Search Intent and How to Optimize for It

President & CEO at B&FPS
Dan is an expert in Search Engine Marketing, Reputation Marketing, Content Marketing, and Website Optimization. He has a Master’s (MS) in Interactive Technology from The University of Alabama, a Bachelor’s (BPA) in Public Administration from Barry University, General Business & Digital Communications from the University of Michigan-Flint School of Management; professional development from Stanford University, the University of Michigan, the University of Illinois at Urbana–Champaign, and a proud Belen Jesuit Preparatory School Wolverine! Dan is also HubSpot™-certified.
Daniel P. Borbolla
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If you’re looking for a quick and easy guide to understanding search intent for SEO, you’re in the right place. We’re going to look at some search intent strategies to help you make the most out of your SEO campaigns.

What is Search Intent?

Search intent is exactly what it sounds like. Instead of just focusing on words, you’re trying to understand the meaning — or true intention — behind those words.

Think about how you usually phrase a search in Google. You phrase it a certain way because you’re after a specific type of result, right? So, the result you’re after is the true intention behind your search, not the particular search terms you used to obtain that result.

How Do I Find Search Intent?

When it comes to search intent analysis, you should look to Google. After all, they know everything there is to know about what people are searching for.

The first thing to look at are the search engine results pages (SERPs), which you can do on your own by simply performing a search on the keyword you intend to target. Look at the top organic results that show up and see if their content matches up with what you’ve written (or plan on writing).

Doing this will show you the primary intention for that keyword as these are the results chosen by users the most. Ideally, you’ll want to show up at the very top of the search results, preferably in position 0 (featured snippets area).

There’s a way to derive value from Google Ads without having to spend a cent! You can learn more about search intent by finding out how expensive a keyword is via Google Ads because if it’s costly, chances are that it’s also highly searched for as well.

Finally, take a look at your own analytics. If your website’s SEO is built to match the underlying search intent, users will stick around much longer and not bounce out, which signals to Google that your website is relevant and should be positioned higher in the SERPs.

What is Search Intent in SEO?

When it comes to selecting the right keywords to target in your SEO, make sure you figure out what the true search intent is first.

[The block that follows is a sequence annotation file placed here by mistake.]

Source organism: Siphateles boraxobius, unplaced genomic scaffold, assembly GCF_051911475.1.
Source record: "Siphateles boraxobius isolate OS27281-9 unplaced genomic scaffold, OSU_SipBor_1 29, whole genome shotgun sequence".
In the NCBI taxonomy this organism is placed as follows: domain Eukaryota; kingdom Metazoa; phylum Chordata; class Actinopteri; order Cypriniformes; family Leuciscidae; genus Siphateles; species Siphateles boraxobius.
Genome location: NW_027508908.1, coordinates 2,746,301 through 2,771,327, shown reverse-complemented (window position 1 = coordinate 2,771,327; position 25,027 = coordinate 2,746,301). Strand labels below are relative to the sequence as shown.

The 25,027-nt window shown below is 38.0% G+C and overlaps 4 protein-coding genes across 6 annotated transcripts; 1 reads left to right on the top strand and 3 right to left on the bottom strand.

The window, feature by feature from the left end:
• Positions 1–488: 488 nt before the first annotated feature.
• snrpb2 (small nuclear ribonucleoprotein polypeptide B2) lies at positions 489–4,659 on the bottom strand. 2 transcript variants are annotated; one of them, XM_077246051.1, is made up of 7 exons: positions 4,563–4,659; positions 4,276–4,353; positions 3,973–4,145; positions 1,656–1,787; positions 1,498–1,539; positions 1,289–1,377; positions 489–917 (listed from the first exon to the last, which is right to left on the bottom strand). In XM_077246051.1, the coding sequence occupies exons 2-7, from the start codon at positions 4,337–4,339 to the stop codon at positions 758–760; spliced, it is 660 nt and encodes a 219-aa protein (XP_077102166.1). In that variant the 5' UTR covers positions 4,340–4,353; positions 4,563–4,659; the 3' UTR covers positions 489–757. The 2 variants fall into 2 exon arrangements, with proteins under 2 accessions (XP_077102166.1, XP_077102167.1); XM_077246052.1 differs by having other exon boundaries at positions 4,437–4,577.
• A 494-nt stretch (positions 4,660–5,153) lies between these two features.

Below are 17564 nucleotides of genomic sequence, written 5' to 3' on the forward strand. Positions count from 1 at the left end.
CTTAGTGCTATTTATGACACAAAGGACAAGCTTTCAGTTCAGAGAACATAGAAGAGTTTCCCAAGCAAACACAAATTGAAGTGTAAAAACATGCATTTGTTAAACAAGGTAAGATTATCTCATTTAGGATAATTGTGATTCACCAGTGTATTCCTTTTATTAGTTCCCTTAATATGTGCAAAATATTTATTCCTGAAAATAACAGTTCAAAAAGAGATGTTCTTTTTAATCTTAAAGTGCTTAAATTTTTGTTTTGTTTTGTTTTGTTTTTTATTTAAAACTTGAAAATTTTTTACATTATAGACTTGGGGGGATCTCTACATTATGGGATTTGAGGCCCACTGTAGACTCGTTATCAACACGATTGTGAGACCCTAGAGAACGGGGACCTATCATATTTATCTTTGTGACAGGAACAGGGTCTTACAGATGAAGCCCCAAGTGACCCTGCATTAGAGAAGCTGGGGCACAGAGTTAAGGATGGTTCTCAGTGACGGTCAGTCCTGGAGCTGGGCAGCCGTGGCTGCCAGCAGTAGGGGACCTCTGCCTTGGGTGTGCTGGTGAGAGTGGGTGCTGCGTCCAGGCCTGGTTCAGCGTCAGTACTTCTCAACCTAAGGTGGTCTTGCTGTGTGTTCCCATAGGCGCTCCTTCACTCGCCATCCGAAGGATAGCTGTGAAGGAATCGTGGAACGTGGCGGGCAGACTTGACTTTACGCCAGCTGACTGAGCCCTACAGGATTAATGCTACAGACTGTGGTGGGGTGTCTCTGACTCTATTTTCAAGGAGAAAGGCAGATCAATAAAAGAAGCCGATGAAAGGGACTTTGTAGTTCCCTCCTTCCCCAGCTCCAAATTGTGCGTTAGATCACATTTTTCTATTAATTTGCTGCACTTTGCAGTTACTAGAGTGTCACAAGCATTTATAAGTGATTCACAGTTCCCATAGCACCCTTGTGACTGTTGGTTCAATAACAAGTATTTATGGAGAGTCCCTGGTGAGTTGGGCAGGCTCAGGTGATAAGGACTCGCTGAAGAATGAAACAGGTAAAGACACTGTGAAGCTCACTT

If you know that most people searching use a certain keyword phrase to locate and purchase a product or service, you should go about building and optimizing that page around that main keyword and any associated supplementary terms to better assist them in accomplishing their goal.

Following this process allows you to base your SEO efforts around the needs of your target audience, and in turn, improve your overall rankings in Google and the other search engines because you’re finding and using the keywords that match the true intention behind the search.

What Are the Types of Searches?

There are three main searches that users perform: informational, navigational or transactional:

Informational searches allow users to find out more about a specific topic. Search terms might include phrases like ‘how to’, ‘what are’, etc.

Navigational searches help users find places, whether it’s a traditional brick-and-mortar location or virtually-based.

Transactional searches allow users to find what they intend to purchase. Common search terms might include a phrase like ‘buy’, followed by the name of the product or service.

Conclusion

While search intent targeting may take on several different forms, it’s an extremely valuable tool to have in your website’s SEO arsenal.

Building your website with search intent in mind helps add structure, organization and relevance to your content, which in turn results in higher quality site visits and longer session durations. The more search engines see that your content aligns with what the audience wants, the more you’ll get recommended in the organic search results.

For more information, you can always YouTube ‘search intent’ to find videos that’ll visually walk you through implementing this strategy step-by-step.

We hope you learned something today about search intent. Visit our blog for more articles and subscribe to learn more about search engine marketing!

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